I am not sure if other readers noticed, but the author makes no reference to the Catechism. The reason for this, in my opinion, is that it portrays a very different tone and perspective from what has been presented in this article. The Catechism is much more hopeful than your seemingly Jansenist-like position of the author.

  • Guest

    I think this is a strange article. I highly doubt that we are going to see many Catholics trying to defend limbo let alone proclaiming it praiseworthy to do so. We need to understand the Patristic literature within the context of historical theology. The analysis in this article is very weak.

    The Catechism of the Catholic Church appears to distance itself from limbo quite a bit in paragraph 1261:

    “As regards children who have died without Baptism, the Church can only entrust them to the mercy of God, as she does in her funeral rites for them. Indeed, the great mercy of God who desires that all men should be saved, and Jesus’ tenderness toward children which caused him to say: “Let the children come to me, do not hinder them,” allow us to hope that there is a way of salvation for children who have died without Baptism. All the more urgent is the Church’s call not to prevent little children coming to Christ through the gift of holy Baptism.”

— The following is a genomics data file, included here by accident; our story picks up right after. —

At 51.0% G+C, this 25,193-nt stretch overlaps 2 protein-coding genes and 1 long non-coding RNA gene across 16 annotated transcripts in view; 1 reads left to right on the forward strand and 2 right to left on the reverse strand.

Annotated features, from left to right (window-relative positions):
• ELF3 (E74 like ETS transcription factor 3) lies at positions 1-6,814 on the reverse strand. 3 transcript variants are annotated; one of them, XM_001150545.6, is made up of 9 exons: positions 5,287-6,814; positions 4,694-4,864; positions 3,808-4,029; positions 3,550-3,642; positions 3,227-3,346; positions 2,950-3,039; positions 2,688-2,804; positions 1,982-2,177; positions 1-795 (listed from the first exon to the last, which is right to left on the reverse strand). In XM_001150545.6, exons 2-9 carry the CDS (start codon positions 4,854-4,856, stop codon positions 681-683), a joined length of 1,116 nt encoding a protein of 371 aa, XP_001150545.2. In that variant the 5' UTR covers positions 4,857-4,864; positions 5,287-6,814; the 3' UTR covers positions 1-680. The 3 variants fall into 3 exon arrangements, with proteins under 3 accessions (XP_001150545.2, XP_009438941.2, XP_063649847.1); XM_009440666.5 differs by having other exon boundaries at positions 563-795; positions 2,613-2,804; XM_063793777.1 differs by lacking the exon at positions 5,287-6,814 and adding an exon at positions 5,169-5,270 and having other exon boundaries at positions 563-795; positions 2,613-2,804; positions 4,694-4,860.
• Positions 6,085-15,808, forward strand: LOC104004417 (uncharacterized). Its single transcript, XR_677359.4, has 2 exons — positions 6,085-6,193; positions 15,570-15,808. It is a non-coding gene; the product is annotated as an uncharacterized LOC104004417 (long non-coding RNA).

I am not sure if other readers noticed, but the author makes no reference to the Catechism. The reason for this, in my opinion, is that it portrays a very different tone and perspective from what has been presented in this article. The Catechism is much more hopeful than your seemingly Jansenist-like position of the author.

  • http://jeremykritt.com/ Jeremy M. Kritt

    I think this is a strange article. I highly doubt that we are going to see many Catholics trying to defend limbo let alone proclaiming it praiseworthy to do so. We need to understand the Patristic literature within the context of historical theology. The analysis in this article is very weak.

    The Catechism of the Catholic Church appears to distance itself from limbo quite a bit in paragraph 1261: